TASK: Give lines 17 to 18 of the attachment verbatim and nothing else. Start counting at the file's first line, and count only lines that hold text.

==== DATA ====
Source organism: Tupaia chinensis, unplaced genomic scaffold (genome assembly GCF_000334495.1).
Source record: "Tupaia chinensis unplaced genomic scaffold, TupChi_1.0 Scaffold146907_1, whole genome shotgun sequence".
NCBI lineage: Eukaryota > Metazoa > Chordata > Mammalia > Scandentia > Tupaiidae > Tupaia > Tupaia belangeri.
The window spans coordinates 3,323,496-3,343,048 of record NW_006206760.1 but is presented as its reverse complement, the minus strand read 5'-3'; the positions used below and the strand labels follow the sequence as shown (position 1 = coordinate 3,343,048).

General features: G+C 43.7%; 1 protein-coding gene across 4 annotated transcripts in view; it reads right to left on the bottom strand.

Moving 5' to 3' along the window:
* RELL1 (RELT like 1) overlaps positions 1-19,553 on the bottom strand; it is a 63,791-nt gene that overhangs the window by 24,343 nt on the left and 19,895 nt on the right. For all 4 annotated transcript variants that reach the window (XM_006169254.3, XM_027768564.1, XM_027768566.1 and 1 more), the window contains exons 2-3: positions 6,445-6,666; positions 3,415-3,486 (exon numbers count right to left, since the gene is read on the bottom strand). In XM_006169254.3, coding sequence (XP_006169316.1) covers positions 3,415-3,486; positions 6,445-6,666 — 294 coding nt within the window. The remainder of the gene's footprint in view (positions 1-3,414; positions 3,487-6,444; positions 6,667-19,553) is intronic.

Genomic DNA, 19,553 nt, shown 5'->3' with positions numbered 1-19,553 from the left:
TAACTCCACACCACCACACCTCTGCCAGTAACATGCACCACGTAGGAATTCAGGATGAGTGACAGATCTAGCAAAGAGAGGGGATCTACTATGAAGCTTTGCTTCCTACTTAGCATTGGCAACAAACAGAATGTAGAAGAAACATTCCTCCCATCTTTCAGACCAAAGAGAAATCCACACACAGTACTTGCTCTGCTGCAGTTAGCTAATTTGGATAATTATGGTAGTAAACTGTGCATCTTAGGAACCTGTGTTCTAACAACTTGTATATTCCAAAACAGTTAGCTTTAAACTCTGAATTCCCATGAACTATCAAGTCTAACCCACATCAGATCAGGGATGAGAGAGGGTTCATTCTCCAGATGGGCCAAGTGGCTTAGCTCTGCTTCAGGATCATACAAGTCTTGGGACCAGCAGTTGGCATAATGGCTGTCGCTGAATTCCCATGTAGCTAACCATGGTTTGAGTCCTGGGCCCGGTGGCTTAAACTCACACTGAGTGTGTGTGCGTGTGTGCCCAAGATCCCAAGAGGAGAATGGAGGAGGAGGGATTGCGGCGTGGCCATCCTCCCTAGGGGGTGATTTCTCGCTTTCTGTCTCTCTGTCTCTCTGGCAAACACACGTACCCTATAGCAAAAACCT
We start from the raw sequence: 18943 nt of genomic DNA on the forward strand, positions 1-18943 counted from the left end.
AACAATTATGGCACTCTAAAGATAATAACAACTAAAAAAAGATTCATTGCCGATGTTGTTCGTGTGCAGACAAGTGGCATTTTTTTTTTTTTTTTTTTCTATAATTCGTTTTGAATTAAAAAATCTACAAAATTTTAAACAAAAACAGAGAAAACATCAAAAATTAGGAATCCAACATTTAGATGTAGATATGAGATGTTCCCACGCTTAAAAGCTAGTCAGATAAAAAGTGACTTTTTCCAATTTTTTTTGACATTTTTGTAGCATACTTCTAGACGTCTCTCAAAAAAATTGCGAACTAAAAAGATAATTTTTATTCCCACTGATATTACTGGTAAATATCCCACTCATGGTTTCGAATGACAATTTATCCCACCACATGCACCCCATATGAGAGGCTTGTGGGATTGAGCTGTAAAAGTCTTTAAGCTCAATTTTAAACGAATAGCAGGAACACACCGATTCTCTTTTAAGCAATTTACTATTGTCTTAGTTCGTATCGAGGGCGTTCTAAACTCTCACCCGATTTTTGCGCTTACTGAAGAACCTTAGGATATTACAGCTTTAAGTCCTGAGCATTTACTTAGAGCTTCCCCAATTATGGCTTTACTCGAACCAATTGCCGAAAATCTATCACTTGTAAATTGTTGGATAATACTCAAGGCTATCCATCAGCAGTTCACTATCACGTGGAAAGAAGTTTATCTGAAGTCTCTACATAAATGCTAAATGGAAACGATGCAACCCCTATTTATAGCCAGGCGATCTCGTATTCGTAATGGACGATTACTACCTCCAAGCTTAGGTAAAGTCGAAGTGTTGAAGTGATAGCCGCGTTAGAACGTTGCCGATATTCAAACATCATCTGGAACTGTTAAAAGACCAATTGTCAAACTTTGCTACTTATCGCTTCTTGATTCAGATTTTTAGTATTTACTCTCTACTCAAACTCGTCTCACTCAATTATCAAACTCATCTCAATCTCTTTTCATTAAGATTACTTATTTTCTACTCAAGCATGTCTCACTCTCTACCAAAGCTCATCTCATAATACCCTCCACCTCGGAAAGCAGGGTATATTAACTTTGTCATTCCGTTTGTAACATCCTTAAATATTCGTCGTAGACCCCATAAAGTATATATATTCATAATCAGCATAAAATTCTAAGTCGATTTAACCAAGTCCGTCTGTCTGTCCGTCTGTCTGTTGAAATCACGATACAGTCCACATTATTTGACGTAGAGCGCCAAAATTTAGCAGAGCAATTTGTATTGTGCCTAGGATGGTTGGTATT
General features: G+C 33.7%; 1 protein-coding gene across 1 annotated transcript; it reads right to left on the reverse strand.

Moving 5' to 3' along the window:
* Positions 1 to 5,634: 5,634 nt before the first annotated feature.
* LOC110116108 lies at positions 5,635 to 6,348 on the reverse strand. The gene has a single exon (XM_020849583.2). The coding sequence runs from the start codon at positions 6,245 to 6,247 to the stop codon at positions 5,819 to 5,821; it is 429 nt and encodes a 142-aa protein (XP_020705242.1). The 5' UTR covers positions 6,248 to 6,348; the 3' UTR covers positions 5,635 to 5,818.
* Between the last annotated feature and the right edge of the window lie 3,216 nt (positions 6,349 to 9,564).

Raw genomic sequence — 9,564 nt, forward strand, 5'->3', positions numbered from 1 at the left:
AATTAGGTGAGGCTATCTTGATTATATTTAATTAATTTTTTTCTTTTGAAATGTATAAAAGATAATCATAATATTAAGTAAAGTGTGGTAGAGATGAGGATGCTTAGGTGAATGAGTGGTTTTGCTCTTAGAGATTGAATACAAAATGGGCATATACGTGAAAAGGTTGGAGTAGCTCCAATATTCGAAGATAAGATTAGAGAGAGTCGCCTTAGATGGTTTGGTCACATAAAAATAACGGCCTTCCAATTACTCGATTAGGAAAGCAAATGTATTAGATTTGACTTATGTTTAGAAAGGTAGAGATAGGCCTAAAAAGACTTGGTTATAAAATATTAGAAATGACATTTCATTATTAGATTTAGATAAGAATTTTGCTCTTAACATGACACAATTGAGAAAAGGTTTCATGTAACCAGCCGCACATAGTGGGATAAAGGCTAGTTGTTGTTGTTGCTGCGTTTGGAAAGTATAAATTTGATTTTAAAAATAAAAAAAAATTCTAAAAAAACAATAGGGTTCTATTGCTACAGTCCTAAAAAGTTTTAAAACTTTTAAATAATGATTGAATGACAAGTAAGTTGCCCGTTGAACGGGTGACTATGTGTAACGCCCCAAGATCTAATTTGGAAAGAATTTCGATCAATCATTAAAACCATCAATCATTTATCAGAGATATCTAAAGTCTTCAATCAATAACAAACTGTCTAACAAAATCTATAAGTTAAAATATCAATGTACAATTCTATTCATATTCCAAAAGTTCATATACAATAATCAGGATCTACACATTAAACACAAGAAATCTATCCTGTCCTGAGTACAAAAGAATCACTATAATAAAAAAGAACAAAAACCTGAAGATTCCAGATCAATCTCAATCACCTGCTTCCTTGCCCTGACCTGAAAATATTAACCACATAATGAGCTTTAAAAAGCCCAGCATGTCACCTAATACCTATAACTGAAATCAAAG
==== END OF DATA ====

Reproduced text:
Raw genomic sequence — 9,564 nt, forward strand, 5'->3', positions numbered from 1 at the left:
AATTAGGTGAGGCTATCTTGATTATATTTAATTAATTTTTTTCTTTTGAAATGTATAAAAGATAATCATAATATTAAGTAAAGTGTGGTAGAGATGAGGATGCTTAGGTGAATGAGTGGTTTTGCTCTTAGAGATTGAATACAAAATGGGCATATACGTGAAAAGGTTGGAGTAGCTCCAATATTCGAAGATAAGATTAGAGAGAGTCGCCTTAGATGGTTTGGTCACATAAAAATAACGGCCTTCCAATTACTCGATTAGGAAAGCAAATGTATTAGATTTGACTTATGTTTAGAAAGGTAGAGATAGGCCTAAAAAGACTTGGTTATAAAATATTAGAAATGACATTTCATTATTAGATTTAGATAAGAATTTTGCTCTTAACATGACACAATTGAGAAAAGGTTTCATGTAACCAGCCGCACATAGTGGGATAAAGGCTAGTTGTTGTTGTTGCTGCGTTTGGAAAGTATAAATTTGATTTTAAAAATAAAAAAAAATTCTAAAAAAACAATAGGGTTCTATTGCTACAGTCCTAAAAAGTTTTAAAACTTTTAAATAATGATTGAATGACAAGTAAGTTGCCCGTTGAACGGGTGACTATGTGTAACGCCCCAAGATCTAATTTGGAAAGAATTTCGATCAATCATTAAAACCATCAATCATTTATCAGAGATATCTAAAGTCTTCAATCAATAACAAACTGTCTAACAAAATCTATAAGTTAAAATATCAATGTACAATTCTATTCATATTCCAAAAGTTCATATACAATAATCAGGATCTACACATTAAACACAAGAAATCTATCCTGTCCTGAGTACAAAAGAATCACTATAATAAAAAAGAACAAAAACCTGAAGATTCCAGATCAATCTCAATCACCTGCTTCCTTGCCCTGACCTGAAAATATTAACCACATAATGAGCTTTAAAAAGCCCAGCATGTCACCTAATACCTATAACTGAAATCAAAG